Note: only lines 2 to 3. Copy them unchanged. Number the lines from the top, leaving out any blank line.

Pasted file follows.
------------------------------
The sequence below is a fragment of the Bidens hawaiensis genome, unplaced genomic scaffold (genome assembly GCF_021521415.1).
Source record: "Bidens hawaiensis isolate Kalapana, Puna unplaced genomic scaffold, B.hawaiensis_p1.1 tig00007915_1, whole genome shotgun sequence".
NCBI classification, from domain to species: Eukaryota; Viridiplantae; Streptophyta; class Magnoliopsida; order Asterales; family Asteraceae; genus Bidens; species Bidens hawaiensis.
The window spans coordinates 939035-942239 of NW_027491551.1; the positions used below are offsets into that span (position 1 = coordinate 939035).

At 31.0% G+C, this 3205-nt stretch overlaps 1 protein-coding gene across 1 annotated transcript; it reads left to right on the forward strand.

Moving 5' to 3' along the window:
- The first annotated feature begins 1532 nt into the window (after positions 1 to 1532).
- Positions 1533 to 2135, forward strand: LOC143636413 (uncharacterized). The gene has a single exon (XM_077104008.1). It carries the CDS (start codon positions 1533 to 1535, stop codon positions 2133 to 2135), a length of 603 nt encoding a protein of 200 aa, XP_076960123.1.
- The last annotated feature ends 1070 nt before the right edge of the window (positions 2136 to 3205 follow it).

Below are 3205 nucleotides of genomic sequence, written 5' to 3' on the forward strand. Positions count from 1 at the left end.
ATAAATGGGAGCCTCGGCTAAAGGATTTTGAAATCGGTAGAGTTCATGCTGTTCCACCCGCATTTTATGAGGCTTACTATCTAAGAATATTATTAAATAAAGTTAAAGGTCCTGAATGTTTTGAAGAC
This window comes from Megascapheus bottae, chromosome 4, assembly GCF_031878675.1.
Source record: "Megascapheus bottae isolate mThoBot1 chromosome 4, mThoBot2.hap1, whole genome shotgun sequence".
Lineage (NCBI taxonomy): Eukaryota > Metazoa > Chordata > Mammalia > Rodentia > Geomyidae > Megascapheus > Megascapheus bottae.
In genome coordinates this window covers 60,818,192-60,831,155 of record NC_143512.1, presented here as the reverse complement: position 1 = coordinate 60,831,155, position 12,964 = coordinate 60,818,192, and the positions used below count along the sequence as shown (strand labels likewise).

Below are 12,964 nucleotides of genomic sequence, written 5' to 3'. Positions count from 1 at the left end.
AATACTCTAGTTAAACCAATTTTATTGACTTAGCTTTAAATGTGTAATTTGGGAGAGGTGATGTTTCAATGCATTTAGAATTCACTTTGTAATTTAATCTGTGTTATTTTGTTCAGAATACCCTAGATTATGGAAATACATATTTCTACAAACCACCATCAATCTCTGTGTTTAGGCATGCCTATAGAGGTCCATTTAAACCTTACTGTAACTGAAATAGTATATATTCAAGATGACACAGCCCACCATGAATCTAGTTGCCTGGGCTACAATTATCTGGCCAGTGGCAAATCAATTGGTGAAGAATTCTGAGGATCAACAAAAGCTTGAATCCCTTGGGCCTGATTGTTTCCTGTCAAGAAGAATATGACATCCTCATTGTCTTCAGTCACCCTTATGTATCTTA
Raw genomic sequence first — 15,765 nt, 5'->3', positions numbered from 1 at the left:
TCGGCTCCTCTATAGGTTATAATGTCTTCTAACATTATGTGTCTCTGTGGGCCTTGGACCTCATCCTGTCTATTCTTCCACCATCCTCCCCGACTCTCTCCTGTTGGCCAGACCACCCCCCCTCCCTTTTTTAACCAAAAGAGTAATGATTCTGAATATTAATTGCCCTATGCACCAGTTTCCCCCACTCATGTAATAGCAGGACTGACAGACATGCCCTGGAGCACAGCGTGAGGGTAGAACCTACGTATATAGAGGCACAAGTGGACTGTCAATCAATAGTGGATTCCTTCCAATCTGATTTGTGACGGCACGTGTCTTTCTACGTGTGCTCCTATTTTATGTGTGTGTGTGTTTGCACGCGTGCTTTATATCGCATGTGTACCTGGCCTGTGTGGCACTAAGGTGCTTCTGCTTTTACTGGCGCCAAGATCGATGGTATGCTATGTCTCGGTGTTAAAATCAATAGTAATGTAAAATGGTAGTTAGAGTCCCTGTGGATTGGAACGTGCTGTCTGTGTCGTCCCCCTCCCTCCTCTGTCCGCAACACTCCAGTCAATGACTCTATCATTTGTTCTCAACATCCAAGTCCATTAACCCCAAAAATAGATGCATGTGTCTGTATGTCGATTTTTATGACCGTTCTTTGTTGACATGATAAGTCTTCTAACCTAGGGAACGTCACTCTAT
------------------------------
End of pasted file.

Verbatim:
Source record: "Bidens hawaiensis isolate Kalapana, Puna unplaced genomic scaffold, B.hawaiensis_p1.1 tig00007915_1, whole genome shotgun sequence".
NCBI classification, from domain to species: Eukaryota; Viridiplantae; Streptophyta; class Magnoliopsida; order Asterales; family Asteraceae; genus Bidens; species Bidens hawaiensis.